If you haven’t filed any of your taxes yet, because maybe you were caught up in the middle of the situation, you don’t have the time, then what the IRS will do is that they will leverage your 2018 taxes to determine how much money you will receive. How you will get the money, it will also depend on what you actually chose in your tax return. Let’s say, for example, if you choose to e-file, and you requested the IRS to refund your money directly into your bank account, then what will happen is that the IRS will just simply deposit the rebate money into the account that you provided in your return, and if you provided a physical address, then you will get a check in the mail in the address that you actually provided. Typically, e-filed tax returns are processed faster, and therefore, you will actually get your refund money faster if you chose to have the money deposited directly into your account. I think I just got ahead of myself, so I already covered that.

If you’re making less because this is a pretty common question. Let’s say for example that in 2019, you made $100,000, and then for some reason in 2020, you make less money. Maybe you got laid off, or maybe your hours were cut down to a part-time basis. So in 2020, you are actually making less money than in 2019. What would happen is that you will qualify for a certain amount of money based on your 2019 taxes, but then when you file your taxes in 2020, you will receive the difference. Now, if you’re in the bucket of individuals who receive social security benefits, social security disability, or SSI, let me tell you, let me inform you that you also qualify for this benefit. If you have further questions, feel free to check out this article right here.

This is actually a great resource from taxfoundation.org, and what they did is they simply simplify the bill down to the most common questions that people typically have about the CARES Act and the benefits that you as an individual can receive. Now in the event that you were wondering how you can actually get access to this article, and if you can actually get access to this presentation, or this cheat sheet, don’t worry, I’m going to leave you a link down below so you can actually get a copy of this, so that way you can actually refer back and forth through the slides, through the pages, and use this information, and have it readily handy for whenever you need it.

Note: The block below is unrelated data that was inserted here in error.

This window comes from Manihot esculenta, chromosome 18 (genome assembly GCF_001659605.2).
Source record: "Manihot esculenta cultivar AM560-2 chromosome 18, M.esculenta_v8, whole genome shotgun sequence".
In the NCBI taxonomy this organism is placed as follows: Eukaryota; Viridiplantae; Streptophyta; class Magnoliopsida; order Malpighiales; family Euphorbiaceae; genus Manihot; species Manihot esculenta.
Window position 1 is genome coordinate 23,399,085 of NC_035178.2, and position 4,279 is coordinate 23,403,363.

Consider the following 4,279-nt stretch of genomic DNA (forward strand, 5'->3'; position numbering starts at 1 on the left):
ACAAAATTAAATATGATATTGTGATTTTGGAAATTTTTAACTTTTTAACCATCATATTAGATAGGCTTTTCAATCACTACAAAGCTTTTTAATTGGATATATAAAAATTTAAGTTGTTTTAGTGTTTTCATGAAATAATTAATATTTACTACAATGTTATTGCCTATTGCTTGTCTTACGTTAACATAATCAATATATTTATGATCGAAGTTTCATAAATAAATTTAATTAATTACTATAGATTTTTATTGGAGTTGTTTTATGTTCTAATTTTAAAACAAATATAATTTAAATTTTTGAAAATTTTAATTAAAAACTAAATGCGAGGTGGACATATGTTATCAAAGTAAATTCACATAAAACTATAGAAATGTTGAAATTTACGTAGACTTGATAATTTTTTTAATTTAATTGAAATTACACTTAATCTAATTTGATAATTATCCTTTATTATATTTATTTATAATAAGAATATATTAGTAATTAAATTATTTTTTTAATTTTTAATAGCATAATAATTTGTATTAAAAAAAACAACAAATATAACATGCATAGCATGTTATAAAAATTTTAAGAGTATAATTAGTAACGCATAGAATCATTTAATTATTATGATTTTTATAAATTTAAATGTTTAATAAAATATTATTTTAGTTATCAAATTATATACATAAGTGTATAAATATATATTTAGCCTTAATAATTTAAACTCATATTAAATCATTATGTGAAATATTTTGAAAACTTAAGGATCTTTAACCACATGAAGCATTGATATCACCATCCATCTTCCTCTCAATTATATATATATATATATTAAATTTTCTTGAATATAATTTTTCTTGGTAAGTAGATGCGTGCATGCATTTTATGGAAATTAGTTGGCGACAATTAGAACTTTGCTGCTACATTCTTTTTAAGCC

The CARES Act also covers retirement funds. So you do get access to special rules for the use of your retirement. So withdraw your 401Ks, or your 457, or your 403B. In this case, you can receive up to $100,000 dollars in distribution for COVID-19 related expenses. The time to apply or to access your funds, it’s basically an entire year. So you can start it from January 2020, all the way to December 31. So you might be wondering, oh, okay, so we are already in April, when does that happen? It simply means that let’s say, for example, you took out $10,000 in January. If this was prior to any of this pandemic issue, any of this problem, so what you can actually do is to roll that $10,000 into that $100,000 distribution. For example, once again, let’s say you took in January $10,000. So that means you can still take out up to $90,000 in distribution for the entire year. You can use those funds to cover whatever COVID-19 related expenses, whether it’s medical cost, whether it’s to afford to pay your rent in the event that you lost your job. The term is actually for three years. You have three years to actually repay that money back.

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You will not be held responsible for the 10% penalty, and you will also not pay any interest if you repay that money back on time, which means within the three years, there is no collateral or no personal guarantee that you need– Once again, the use is for COVID-19 related expenses. Now on the same subject, let’s talk about loans. On the prior slide, we talked about withdrawals. Now we’re going to talk about loans. The same applies to 401K, 457, or 403b. You still receive up to $100,000 in loans for COVID-19 related expenses. You will still have the entire year to apply for it. The difference here is in the terms. If you withdraw, you have to repay that money in three years as you can see here, but if you take it out as a loan, then you have up to six years to pay it, and your repayment is actually deferred for one year. The withdrawal, you don’t have any deferral. As long as you take it out, you have to start paying it.